After removing the LM340-5 that I thought was defective, I could connect it to a power supply on its own, and could determine it was indeed defective! So I tried replacing it with an external Lab power supply to see of the part of the board powered by this supply wasn't defective (with the normal supply generating other voltages the board needed, such as +12V and -5V) and would start to draw a lot of current, that wasn't the case, it drew a steady 1A. So I turned on the monitor too, and lo and behold I was greeted with a

*** COMMODORE BASIC 4.8 ***

31743 BYTES FREE

READY.

message! and a blinking cursor. joy!

It seems all the (video) logic, and DRAM powered by the defective LM340-5 has survived!

Unfortunately the PET does not react to keypresses, so we have to do some more work on it, but I really did make progress. The best part was that the text was completely unwavering, so my CRT repair was a good one. Next, try to replace the 6520 PIA that is used for the keyboard.

27 July Keyboard partly works

First I switched the 6520 that drives the keyboard with the one that drives the IEEE bus, it made no change. Secondly I looked and a BCD to decimal decoder that drives the 10 matrix lines of the keyboard, and at its input I saw that the keyboard was being scanned. To make a long story short, it seems the contacts of the keyboard switches have oxidised and closing the contact no longer represents a low enough impedance to overcome the eight 10K pullups. I managed to get the contact for the spacebar to lower from a few kilo ohm to a few hundred ohm by using K60 contact spray an some vigorous rubbing, and so I applied the same treatment to all other key contacts. Unfortunately I had disassembled one key so that I could press its carbonised rubber dome to the pad, and in the process I managed to loose the spring that pushed the key up again. sigh. :-(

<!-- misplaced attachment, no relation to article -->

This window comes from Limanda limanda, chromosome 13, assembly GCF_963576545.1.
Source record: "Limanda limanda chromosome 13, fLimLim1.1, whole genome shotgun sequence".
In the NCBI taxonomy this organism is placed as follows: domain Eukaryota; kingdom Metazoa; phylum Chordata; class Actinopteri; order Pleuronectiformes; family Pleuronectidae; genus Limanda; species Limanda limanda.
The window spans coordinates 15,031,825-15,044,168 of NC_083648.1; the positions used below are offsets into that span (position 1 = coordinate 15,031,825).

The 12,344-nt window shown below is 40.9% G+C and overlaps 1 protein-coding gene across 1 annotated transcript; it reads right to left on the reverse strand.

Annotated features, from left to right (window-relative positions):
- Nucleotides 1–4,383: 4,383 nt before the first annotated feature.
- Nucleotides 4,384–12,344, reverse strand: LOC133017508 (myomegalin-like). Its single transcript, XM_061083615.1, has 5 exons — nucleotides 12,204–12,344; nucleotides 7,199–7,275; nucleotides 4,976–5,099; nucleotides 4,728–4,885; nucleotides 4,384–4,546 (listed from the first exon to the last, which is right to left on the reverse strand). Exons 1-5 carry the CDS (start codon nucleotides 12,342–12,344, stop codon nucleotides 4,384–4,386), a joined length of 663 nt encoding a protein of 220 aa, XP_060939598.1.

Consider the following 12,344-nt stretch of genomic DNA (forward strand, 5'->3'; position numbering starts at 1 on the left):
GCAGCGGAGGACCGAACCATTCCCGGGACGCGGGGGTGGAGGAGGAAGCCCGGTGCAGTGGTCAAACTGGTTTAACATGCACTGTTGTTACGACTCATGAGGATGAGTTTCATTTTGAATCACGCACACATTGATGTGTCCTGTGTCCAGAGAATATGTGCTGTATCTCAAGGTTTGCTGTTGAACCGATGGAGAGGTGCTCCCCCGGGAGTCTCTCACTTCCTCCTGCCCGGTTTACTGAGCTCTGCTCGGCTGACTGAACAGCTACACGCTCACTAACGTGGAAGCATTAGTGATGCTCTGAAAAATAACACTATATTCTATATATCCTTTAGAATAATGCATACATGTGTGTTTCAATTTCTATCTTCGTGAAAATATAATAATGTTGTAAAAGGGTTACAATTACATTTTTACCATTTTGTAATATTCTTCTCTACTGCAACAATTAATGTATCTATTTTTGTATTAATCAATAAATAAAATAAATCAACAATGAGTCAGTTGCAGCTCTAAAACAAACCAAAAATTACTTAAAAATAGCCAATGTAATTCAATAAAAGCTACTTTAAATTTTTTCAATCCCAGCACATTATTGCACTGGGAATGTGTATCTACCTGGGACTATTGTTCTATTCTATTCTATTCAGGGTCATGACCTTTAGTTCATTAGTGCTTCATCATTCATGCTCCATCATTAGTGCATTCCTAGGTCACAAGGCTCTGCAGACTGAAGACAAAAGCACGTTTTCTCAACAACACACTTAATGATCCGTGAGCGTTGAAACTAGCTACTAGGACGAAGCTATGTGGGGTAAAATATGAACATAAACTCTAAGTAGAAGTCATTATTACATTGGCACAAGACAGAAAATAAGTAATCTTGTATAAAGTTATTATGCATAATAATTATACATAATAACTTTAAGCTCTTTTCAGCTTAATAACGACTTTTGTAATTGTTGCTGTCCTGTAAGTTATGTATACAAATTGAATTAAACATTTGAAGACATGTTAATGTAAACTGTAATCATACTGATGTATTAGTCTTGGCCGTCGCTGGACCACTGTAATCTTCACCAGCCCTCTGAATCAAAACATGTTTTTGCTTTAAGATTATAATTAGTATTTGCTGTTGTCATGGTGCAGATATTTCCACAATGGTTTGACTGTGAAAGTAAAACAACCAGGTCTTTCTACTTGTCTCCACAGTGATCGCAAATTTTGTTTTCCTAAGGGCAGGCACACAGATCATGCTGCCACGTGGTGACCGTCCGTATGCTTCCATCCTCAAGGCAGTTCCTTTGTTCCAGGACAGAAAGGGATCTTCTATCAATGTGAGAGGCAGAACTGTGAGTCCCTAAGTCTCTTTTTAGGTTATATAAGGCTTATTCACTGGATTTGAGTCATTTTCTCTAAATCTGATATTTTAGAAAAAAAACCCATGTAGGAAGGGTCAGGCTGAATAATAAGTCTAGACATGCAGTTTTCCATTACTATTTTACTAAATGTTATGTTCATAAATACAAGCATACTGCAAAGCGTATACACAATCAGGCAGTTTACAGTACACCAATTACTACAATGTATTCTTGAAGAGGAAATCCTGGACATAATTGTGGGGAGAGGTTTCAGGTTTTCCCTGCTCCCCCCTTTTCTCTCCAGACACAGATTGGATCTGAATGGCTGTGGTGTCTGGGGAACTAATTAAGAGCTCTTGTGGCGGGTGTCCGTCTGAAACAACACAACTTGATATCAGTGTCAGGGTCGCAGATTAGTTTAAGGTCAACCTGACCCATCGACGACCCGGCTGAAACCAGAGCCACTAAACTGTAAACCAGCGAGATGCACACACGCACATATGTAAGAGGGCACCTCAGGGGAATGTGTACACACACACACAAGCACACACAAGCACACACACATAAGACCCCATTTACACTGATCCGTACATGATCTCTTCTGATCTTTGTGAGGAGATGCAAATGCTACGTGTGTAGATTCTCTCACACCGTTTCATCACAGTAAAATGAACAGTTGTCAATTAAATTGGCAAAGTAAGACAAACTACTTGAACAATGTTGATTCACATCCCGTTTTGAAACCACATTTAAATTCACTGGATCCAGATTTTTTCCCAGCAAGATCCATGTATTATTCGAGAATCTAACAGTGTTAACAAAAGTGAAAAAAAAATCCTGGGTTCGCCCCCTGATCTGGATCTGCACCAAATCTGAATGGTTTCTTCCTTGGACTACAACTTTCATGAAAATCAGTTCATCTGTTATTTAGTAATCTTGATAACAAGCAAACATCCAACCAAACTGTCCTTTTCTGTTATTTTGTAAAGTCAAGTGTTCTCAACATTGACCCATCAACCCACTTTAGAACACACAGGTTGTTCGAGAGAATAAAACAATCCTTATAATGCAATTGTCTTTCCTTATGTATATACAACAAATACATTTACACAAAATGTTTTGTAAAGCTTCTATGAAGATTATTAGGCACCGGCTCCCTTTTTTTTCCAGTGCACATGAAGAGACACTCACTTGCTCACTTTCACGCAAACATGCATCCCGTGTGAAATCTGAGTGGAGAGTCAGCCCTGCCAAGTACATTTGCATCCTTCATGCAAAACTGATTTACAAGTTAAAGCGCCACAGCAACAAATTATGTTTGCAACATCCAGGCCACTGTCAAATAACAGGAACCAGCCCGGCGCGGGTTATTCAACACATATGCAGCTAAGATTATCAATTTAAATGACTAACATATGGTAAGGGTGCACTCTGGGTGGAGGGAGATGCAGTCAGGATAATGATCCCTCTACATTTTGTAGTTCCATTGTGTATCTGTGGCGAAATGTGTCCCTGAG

I tested the keyboard after re-assembling it (minus the springless key) and the spacebar worked, as did a few others, but on the whole it seems rubbing K60 on the pads isn't helping enough. I guess the keypads will never become as they have once been.

I'm thinking of replacing the 10K pullups with some that are much weaker, say 47K or perhaps even 100K, these still will pull the GPIO (6520 PIA) pins up above logic high level, but even a much weaker contact closure may be enough to bring them below logic low level, not the nicest solution, but I can try if it works. Before the K60 treatment I saw that the GPIO for space only dropped halfway (to about 2.5V) so a five fold decrease in pullup strength should help there. I could also try to replace the BCD to decimal decoder with a new, stronger one, but I don't think its the problem, its just that the keys have worn out.